So what’s so special about it? Well, the Airlander 10 is a new breed of aircraft — part blimp, part helicopter, part plane. It can stay in flight up to five days at a time if manned, or over 2 weeks unmanned, and carry more weight than a conventional airship while using less fuel than an airplane. Hybrid Air Vehicles, the vehicle’s developer, says it can reach 16,000 feet (4,900 meters) and travel at up to 90 mph (148 kph.) The vehicle was initially designed for the U.S. military, as a surveillance platform to be used in Afghanistan. But the Army’s program was scrapped in 2013, and Hybrid Air Vehicles has since been relying on funding from government and private sources.

Hybrid Air Vehicles, the vehicle’s developer, says it can reach 16,000 feet (4,900 meters) and travel at up to 90 mph (148 kph.) The vehicle was initially designed for the U.S. military, as a surveillance platform to be used in Afghanistan. But the Army’s program was scrapped in 2013, and Hybrid Air Vehicles has since been relying on funding from government and private sources.

Image credits Hybrid Air Vehicles.

“It’s a great British innovation,” said chief executive Stephen McGlennan. “It’s a combination of an aircraft that has parts of normal fixed-wing aircraft, it’s got helicopter, it’s got airship.”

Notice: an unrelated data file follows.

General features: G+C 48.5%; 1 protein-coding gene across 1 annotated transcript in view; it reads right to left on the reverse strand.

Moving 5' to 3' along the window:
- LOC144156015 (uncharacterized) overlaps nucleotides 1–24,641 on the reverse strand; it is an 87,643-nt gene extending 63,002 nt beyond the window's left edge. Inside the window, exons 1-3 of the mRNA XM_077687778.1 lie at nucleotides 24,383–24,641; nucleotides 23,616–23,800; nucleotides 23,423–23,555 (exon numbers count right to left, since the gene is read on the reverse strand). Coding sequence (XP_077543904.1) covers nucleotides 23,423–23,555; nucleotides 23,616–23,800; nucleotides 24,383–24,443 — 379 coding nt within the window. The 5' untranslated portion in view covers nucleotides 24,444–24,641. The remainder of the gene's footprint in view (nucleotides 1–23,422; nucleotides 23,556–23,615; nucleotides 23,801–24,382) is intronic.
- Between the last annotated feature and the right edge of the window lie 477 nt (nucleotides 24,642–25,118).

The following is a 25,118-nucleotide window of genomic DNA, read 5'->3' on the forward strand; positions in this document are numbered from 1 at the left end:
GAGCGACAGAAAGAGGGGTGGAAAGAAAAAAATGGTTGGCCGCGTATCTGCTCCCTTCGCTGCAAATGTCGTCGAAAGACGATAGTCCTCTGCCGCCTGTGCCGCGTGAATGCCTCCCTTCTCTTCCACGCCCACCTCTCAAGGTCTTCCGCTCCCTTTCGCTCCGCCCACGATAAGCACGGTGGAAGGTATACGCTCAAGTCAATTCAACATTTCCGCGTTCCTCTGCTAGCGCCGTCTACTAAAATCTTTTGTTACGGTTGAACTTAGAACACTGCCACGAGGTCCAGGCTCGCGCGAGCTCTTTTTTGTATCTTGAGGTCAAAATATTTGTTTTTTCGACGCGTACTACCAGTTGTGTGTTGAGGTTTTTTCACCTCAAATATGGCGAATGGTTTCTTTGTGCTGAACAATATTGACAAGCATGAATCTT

The craft is housed at Cardington, the historical focal point of the British airship industry. Here, the country’s first airships were built during World War I, and production continued up to the 1930s, when a tragic airship crash killed almost 50 people, including Britain’s air minister. And sadly, such accidents sealed the fate of the airship as a wide-scale transport system. When the Hindenburg crashed in New Jersey in 193, killing 35 people, it brought any hope of the blimp regaining public confidence down in flames with it.

But Hybrid Air hopes they’ll make a comeback. For starters, we’ve moved on from using hydrogen in airships (which is highly flammable) to helium (which isn’t). Wednesday’s flight shows that the Airlander is air-worthy. Although it was originally scheduled for Sunday and was then postponed due to an unspecified technical issue the flight was a success, setting an important milestone for the future development of a transportation method that currently is a commercial wildcard.

But MacGlennan is confident that the Airlander will be a hit with both civilian and military customers, because it’s just too good to pass on. It can gather data and conduct surveillance for days on end, or carry up to 10 metric tons (22,050 pounds) of passengers or cargo.